We seldom agree on anything new in science.  It is much more than a rhetorical device.  I have an extensive biblioography for you if you are truly interested in understanding these aspects of modern science.  You must realize that we have had institutions like the Santa Fe Institute and the New England Complex System Institute (which includes Harvard and MIT) for quite some time now.  I lectured for three hours at the first meeting of NECSI.  We are not talking about "iffy" stuff here.

          You are having a common problem with language here.  new ideas are difficult because we handicapped by language. We are forced to use words that have old meanings to get at ideas that they were never meant to describe.  That is why metaphor is so key a tool.  George Lakoff has a number of books on this.

          An idea is not responsible for who is carrying it. It stands or falls on its own merits.

          by don mikulecky on Fri May 09, 2008 at 07:51:12 PM PDT

          [ Parent ]

          •  I understand the power of metaphors... (0+ / 1-)
            Recommended by:
            Hidden by:
            don mikulecky

            I can read.

            But are you actually suggesting that the Earth is alive? Because I've seen no evidence at all to support that idea.

            If you're saying that considering the behavior of the Earth system as if it were alive, in the hope that this will lead to some new knowledge about how it works, then we have no disagreement at all. But this would be true regardless of whether the underlying assumption was correct.

            Darwin got the underlying mechanism of change in organisms completely wrong. But upon that incorrect assumption was built one of the two or three most important ideas in human history, that of evolution by natural selection... the only way we've ever figured out to get complexity out of simplicity, and the idea that makes the idea of a "creator" unnecessary.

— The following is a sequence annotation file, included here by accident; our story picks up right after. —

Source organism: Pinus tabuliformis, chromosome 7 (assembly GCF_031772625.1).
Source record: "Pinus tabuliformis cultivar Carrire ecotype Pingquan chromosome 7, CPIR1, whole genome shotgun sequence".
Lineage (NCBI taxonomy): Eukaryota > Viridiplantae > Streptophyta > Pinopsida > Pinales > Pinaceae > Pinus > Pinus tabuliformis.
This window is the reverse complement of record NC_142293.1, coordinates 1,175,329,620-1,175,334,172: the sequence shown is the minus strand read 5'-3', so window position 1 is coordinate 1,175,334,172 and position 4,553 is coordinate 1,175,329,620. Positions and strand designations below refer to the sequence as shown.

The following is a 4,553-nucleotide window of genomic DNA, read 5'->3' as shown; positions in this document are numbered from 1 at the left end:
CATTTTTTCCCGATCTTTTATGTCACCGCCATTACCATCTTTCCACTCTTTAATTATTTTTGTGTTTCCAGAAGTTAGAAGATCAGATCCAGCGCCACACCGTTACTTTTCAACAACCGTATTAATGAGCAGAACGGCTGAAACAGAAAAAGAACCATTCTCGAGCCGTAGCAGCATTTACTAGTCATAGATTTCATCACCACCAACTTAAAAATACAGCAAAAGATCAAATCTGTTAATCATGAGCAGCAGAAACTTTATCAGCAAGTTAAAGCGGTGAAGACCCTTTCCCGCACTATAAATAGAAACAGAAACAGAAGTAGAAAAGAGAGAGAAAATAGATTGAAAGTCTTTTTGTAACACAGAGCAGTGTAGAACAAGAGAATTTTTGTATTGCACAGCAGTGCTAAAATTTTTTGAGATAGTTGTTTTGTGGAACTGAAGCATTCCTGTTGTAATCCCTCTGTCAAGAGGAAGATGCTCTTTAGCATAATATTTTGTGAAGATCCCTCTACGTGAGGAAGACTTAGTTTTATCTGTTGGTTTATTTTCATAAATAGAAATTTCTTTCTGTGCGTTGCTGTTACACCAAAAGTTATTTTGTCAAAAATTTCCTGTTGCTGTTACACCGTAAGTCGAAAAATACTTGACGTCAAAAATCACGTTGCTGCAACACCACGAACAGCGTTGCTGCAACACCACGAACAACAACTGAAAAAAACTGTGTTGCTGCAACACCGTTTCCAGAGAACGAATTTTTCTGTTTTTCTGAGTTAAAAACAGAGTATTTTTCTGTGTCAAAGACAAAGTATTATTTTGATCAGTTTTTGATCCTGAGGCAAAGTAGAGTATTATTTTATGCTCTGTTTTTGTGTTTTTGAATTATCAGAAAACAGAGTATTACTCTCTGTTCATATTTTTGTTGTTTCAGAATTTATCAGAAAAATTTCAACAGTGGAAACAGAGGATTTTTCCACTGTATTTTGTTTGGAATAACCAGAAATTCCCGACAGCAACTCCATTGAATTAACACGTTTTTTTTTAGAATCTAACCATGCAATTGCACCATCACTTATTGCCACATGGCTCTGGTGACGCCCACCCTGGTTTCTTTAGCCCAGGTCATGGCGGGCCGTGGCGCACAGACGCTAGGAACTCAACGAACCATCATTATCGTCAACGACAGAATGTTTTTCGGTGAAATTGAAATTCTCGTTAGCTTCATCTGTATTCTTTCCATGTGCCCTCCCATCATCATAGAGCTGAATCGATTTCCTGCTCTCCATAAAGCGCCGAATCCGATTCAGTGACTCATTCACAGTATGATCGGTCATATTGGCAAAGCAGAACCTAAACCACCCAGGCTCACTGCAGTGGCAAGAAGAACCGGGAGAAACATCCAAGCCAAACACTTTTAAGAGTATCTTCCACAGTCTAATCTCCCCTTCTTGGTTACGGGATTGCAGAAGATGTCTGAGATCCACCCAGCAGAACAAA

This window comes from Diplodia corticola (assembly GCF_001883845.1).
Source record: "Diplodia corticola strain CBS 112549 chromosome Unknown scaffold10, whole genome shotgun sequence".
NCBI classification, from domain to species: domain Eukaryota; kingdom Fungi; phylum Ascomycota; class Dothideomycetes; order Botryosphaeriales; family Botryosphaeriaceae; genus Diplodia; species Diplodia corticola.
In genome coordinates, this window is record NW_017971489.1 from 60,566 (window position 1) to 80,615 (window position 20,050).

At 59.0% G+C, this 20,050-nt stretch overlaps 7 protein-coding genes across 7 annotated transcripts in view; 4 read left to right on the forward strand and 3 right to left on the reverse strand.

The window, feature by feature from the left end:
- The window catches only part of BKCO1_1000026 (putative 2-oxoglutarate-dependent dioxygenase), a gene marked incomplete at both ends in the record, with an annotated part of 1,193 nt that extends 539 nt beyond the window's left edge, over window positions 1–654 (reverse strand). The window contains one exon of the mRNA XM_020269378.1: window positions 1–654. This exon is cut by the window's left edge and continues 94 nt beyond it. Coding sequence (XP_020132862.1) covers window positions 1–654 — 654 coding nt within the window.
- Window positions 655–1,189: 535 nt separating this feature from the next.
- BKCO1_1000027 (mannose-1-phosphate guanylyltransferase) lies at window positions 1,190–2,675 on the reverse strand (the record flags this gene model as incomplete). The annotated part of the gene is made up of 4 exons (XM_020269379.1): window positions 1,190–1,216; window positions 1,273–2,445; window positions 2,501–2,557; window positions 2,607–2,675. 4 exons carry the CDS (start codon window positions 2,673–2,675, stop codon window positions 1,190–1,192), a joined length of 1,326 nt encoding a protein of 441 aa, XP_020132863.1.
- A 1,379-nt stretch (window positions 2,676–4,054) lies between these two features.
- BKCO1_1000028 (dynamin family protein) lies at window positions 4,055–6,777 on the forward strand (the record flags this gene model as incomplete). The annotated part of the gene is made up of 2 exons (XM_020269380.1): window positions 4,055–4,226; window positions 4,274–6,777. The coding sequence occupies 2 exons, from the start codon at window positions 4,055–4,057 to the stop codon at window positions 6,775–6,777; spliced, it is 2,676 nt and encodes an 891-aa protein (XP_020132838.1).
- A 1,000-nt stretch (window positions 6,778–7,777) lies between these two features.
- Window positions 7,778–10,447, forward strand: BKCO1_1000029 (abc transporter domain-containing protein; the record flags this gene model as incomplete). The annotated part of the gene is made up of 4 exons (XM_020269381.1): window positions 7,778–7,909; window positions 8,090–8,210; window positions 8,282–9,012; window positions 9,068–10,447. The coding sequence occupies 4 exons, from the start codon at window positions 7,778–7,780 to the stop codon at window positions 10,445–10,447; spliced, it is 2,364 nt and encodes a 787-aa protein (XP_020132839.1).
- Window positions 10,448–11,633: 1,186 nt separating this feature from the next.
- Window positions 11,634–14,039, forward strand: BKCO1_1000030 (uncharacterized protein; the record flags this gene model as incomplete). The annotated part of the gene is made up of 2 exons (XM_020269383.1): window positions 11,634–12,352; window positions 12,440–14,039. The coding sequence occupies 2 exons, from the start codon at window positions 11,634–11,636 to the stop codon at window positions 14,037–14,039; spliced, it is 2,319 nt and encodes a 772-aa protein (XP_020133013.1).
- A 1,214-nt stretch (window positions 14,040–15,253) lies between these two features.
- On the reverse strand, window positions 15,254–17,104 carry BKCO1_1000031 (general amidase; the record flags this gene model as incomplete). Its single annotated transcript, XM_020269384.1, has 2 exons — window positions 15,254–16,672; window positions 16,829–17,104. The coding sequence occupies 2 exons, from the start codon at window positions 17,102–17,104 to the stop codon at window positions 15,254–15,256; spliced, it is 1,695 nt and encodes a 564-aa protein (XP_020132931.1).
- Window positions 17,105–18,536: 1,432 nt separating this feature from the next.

And there's nothing at all wrong with reductionism. In fact, it's one of the most illuminating ideas we've ever come up with.

            -Shannon

            •  The correct statement is that Earth has (1+ / 0-)
              Recommended by:
              linkage

              the same attributes that any organism has.  If you were up on complexity theory you would know that the question: "What is Life?" asked by Schroedinger is a poorly posed scientific question.  that is why Robert Rosen recast it in a well posed scientific form: "What is the difference between an organism and a machine?"  That led to a criterea that is well documented.  There is no ambiguity here.  it is one of the best pieces of scientific reasoning ever done.  Your carping about words misses the whole point.  I think that is your design.  You are behaving like a troll here and your attitude is akin to many republican know nothings.  Are you really here as a troll?

              An idea is not responsible for who is carrying it. It stands or falls on its own merits.

              by don mikulecky on Fri May 09, 2008 at 08:10:28 PM PDT

              [ Parent ]

            •  What is wrong with reductionism is when (1+ / 0-)
              Recommended by:
              linkage

              people move from using it as a methodology, where it works well in a limited context, to a philosophy where it fails very badly.

              The whole is indeed more than and different from a mere sum of its parts.  Thus something real about a system is destroyed by reducing it to parts.  That something has an ontology equal to that of parts.  This clearly shows that there is more to reality than what can be found when material things are broken down to their constituent atoms and molecules.